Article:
Jodie Sweetin & Keo Motsepe: Cha Cha Cha; “Try Everything” Zootopia We haven’t see that much dancing with animated characters tonight, but this routine brings the movie’s popstar Gazelle onto the floor with the dancers, which they fret about during the rehearsals. But in the end they stay in a different section of it, and the main problem is her feet: they go wrong, and then never recover, though they continue to sell the dance for all it’s worth, which gets them praise from Zendaya and Bruno, and when Carrie-Ann calls it underwhelming, Len insists it wasn’t that, at least. Although he nonetheless gives them a Six while the others give Sevens, resulting in a total of 27.
Von Miller & Witney Carson: Viennese Waltz; “A Dream is a Wish Your Heart Makes” Cinderella “Let’s not get a 20 tomorrow,” Witney tells Von in the fluff, after a week of trying to make his behavior more elegant. Then tonight she comes out in a gorgeous blue dress with a light-up skirt that kind of steals the show(Carrie-Ann even takes a moment out to praise it), but it’s impossible to miss entirely how elegant Von manages to make himself, and he pulls this dance off without a hitch. Bruno officially declares him royalty, the other judges have similar reactions and they break out the straight Eights for 32.
Ginger Zee & Val Chmerkovskiy: Foxtrot; “Belle” Beauty and the Beast. Ginger identifies with Belle, and Val puts her in the village with villagers for her to dance with and also the fountain which is also made good use of. His making himself Gaston doesn’t quite work, but everything else does around them does, and within this well-done setting Ginger embodies Belle and nails the routine. The judges rave, with Zendaya comparing it to a Broadway musical, and Len calling it the best dance of the season so far, and then they break out the straight Nines, giving them a 36 that will ultimately leave them tied for the lead.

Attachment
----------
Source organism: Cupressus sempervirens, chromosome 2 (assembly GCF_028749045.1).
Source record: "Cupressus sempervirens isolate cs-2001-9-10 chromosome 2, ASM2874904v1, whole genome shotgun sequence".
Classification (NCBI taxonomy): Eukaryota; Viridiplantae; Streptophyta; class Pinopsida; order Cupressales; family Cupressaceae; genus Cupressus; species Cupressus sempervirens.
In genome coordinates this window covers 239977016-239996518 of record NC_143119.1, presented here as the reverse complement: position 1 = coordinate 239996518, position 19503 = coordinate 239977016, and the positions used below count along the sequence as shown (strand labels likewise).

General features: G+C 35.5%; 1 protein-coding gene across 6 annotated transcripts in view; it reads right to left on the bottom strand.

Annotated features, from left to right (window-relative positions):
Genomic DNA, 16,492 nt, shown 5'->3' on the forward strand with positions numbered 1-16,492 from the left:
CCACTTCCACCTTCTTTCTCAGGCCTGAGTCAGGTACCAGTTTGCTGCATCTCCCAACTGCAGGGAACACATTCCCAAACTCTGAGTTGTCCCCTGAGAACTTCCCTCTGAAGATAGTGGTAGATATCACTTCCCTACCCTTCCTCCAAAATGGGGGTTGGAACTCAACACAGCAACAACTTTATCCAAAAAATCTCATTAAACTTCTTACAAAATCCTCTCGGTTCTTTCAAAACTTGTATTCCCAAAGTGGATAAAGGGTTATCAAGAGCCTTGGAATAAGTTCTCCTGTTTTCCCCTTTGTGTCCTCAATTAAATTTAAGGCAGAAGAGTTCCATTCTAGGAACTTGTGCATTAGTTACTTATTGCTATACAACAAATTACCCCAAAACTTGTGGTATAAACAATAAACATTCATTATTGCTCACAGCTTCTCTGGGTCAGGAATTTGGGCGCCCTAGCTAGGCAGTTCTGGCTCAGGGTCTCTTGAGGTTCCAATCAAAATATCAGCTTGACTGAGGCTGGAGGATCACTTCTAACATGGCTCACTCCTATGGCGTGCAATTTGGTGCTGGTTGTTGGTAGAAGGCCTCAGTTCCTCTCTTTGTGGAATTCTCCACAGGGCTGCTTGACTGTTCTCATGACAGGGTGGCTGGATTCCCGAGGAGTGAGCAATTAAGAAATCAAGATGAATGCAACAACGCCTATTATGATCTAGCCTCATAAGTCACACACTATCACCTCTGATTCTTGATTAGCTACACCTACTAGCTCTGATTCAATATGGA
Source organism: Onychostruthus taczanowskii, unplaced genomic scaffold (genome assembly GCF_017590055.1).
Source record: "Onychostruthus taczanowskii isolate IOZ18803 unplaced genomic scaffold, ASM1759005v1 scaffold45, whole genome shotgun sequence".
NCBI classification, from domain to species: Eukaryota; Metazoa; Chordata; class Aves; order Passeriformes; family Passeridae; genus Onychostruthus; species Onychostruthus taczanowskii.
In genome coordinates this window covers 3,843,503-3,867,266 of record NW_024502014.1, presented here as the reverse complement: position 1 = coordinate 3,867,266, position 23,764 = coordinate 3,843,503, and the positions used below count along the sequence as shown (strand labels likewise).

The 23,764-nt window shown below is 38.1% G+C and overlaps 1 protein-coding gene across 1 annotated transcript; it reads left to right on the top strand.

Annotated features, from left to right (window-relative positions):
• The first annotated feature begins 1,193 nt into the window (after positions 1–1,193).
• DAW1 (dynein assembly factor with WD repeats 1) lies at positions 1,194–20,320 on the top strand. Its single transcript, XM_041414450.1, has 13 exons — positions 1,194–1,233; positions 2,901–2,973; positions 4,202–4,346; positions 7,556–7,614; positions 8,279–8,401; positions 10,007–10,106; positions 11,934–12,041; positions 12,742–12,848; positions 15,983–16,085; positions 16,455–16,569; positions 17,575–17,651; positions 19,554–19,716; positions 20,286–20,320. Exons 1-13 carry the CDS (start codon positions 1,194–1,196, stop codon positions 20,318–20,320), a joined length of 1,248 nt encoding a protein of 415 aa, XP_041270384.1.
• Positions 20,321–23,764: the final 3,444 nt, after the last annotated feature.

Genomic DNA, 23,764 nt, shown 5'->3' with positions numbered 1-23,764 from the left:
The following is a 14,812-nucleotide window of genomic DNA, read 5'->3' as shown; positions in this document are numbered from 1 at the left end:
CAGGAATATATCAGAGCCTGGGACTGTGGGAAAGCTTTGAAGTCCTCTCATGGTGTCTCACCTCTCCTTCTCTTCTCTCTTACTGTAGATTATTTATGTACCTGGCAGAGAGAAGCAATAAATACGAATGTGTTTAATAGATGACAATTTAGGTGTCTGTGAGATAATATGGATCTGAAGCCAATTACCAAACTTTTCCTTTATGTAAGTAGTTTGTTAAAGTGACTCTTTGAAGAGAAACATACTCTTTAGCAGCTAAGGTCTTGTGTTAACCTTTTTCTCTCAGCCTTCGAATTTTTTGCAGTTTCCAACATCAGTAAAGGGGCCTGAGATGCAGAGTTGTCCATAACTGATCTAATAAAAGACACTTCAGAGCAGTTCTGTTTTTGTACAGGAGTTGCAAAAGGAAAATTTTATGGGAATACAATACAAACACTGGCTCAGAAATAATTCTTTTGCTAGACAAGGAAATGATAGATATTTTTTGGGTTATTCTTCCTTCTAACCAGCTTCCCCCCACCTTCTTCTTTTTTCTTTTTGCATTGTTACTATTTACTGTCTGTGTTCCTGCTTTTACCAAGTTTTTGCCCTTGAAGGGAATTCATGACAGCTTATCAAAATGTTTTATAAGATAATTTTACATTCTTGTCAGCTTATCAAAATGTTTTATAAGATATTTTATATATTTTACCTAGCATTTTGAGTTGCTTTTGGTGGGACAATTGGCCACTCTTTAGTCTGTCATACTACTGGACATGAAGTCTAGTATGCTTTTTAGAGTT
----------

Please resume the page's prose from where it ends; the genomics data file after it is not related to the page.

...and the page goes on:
Wanya Morris & Lindsay Arnold: Samba; “Circle of Life” The Lion King. Wanya really loves this movie, and there’s a mandatory moment of him holding a mirror ball up over the edge of the studio roof, although the fluff also shows him becoming more driven by being unseated from the top of the leaderboard. He channels that into an aggressive jungle routine that more or less delivers the goods. Except that Carrie-Ann actually thinks he overdanced it at the beginning. Wanya actually agrees with her. Unlike everyone else in the ballroom, including the other three judges; three Nines to Carrie-Ann’s Eights leaves him with 35.
Paige VanZant & Mark Ballas: Quickstep; “You’ve Got a Friend in Me” Toy Story The fluff has her talk about how this is the first time she’s had friends outside the UFC world in a long time. The routine has them as Woody & Jessie break out of the toy box and be accompanied by the plastic green soldiers, but most of it’s actually pure quickstepping, and perfectly done quickstepping too, with a bit of the personality of the two characters thrown in. It results in more high praise from the judges, and a second set of straight Nines and 36 to share the top spot.
We’ve got three minutes left for the elimination, so when all the couples except Doug & Karina are lined up, they call two in jeopardy: Marla & Tony and Jodie & Keo. They had two points between them last week, but it’s hard to believe that when they weren’t at the back Jodie would be eliminated this early after her co-star made it to the final on votes. Is Keo really that unlucky?
No, it’s Marla & Tony who are going. It seems her refusal to define herself by the evil ex-husband did her in, since it meant she didn’t get the big support from either his supporters or detractors. Still, this wasn’t expected, even with them tied for the bottom; Tony even admits to it.
Next week will be Switch Up week, with Maks back at the judging table too. That should be fun.